Reading comprehension is a core tenet of schooling. The new Common Core Standards in the United States pace an increasing emphasis on reading, requiring for it to be taught across content areas, rather than simply in English-Language Arts classes. (Or through Reading comprehension apps, for example.)
This means math, science, social studies, and even technology teachers will soon be in on the challenging–and rewarding–task of helping students better understand what they’re reading.
Which made the following anchor chart from pinterest user teachingwithamountainview immediately relevant to almost any K-12 teacher.
The Difference Between Inference & Prediction
Understanding the difference between inference and prediction is one of classic challenges in literacy instruction, in addition to the difference between main idea and theme, mood and tone, and reading versus deep reading, and so on. Some of it is a mater of jargon. An argument could be made that, like main idea and theme, that distinguishing between the two is more trouble than it’s worth.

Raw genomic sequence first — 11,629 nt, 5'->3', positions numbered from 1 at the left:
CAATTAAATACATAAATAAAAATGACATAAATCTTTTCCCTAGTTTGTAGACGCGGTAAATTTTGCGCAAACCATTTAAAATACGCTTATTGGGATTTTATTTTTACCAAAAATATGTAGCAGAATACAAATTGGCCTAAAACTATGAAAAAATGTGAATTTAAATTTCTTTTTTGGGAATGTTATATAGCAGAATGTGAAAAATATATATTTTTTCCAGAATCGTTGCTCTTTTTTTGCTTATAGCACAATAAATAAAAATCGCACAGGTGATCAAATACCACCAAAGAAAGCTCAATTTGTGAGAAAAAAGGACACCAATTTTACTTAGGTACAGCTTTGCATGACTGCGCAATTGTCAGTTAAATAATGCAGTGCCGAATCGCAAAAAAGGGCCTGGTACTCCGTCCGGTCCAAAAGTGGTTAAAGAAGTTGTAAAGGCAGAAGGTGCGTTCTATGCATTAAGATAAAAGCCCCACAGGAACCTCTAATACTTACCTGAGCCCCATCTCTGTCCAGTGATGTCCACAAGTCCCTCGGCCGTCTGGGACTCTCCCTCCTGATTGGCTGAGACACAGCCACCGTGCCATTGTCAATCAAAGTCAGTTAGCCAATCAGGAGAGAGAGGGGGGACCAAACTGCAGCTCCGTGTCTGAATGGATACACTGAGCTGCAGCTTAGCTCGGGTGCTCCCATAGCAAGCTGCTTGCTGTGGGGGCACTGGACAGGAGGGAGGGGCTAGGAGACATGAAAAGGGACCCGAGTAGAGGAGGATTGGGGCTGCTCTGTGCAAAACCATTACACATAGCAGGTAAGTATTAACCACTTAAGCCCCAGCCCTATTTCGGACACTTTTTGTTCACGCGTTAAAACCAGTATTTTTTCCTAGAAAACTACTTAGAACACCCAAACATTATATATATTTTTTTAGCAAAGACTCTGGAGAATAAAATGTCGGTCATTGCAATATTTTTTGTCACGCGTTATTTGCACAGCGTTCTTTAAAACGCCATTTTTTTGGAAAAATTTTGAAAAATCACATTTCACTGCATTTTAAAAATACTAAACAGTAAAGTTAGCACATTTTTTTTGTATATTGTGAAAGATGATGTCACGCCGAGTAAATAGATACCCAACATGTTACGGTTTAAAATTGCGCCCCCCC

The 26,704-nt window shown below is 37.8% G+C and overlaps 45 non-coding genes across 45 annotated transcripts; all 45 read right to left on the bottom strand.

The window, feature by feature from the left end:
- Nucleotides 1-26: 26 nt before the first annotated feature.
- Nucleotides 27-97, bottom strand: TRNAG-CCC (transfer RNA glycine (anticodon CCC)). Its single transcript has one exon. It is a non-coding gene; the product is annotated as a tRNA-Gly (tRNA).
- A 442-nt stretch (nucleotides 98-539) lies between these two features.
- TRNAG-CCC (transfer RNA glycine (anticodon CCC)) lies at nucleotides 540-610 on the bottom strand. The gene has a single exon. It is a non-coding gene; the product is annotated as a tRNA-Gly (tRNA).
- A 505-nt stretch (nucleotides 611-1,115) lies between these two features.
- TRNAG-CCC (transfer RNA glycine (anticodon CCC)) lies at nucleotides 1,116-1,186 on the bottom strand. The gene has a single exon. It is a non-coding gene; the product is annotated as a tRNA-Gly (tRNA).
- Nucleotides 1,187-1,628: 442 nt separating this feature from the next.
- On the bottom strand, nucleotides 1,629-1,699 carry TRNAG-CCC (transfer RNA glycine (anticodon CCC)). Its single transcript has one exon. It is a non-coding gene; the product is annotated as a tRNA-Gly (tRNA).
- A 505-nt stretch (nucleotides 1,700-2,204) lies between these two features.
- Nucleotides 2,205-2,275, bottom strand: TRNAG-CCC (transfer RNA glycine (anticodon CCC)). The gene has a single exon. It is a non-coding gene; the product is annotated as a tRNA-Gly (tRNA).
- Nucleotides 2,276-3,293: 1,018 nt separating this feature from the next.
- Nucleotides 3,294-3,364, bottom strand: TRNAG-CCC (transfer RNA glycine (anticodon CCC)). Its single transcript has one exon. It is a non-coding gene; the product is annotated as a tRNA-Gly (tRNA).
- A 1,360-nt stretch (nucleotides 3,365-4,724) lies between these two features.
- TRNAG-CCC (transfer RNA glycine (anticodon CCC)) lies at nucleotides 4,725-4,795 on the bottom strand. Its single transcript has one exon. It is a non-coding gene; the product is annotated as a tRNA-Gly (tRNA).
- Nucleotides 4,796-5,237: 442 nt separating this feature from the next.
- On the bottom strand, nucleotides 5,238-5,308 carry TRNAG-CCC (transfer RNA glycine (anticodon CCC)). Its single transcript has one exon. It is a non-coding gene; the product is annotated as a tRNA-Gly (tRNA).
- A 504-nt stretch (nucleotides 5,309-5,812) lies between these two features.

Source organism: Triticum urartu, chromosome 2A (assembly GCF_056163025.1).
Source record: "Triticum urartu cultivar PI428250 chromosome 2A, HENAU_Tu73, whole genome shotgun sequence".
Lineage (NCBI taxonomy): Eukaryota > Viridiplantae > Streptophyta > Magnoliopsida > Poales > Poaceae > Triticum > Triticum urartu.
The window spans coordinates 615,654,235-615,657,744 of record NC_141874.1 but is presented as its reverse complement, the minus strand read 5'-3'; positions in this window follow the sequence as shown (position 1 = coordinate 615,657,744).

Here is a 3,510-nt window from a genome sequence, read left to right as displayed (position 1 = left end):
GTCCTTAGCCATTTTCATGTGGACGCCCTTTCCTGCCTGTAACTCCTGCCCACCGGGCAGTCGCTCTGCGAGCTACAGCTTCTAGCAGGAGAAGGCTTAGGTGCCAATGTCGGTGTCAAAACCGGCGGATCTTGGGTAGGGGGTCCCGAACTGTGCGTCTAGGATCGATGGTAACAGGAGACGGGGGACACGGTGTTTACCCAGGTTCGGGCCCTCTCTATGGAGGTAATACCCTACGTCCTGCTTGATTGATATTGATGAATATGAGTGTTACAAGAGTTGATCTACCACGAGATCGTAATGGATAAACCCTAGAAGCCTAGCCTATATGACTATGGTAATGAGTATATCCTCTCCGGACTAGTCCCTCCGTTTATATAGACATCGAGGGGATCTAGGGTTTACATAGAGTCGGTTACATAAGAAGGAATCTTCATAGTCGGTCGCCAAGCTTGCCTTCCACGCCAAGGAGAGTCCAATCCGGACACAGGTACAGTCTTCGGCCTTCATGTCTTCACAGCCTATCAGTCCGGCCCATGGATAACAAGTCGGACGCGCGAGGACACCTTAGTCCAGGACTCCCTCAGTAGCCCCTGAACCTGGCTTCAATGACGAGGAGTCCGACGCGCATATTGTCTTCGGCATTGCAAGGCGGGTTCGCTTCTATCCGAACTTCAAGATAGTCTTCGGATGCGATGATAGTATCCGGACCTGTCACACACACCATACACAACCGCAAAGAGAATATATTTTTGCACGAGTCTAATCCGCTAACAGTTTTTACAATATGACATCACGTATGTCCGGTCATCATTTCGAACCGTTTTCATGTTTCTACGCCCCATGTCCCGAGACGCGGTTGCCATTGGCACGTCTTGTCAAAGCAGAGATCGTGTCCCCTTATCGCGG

But if we are truly teaching students to close read a variety of texts and digital media, understanding the nuance of reading ourselves as teachers of all content areas is important.
So what’s the distinction? Ultimately, the difference between inference and prediction is one of fulfillment: while itself a kind of inference, a prediction is an educated guess (often about explicit details) that can be confirmed or denied, an inference is more concerned with the implicit.
In general, if it’s discussing a future event or something that can be explicitly verified within the “natural course of things,” it’s a prediction.
If it’s a theory formed around implicit analysis based on evidence and clues, it’s an inference.
Both inferences and predictions require students to combine clues, evidence, and background knowledge to form a theory.
This has always been our understanding of things anyway. Let us know in the comments section if you think of it differently.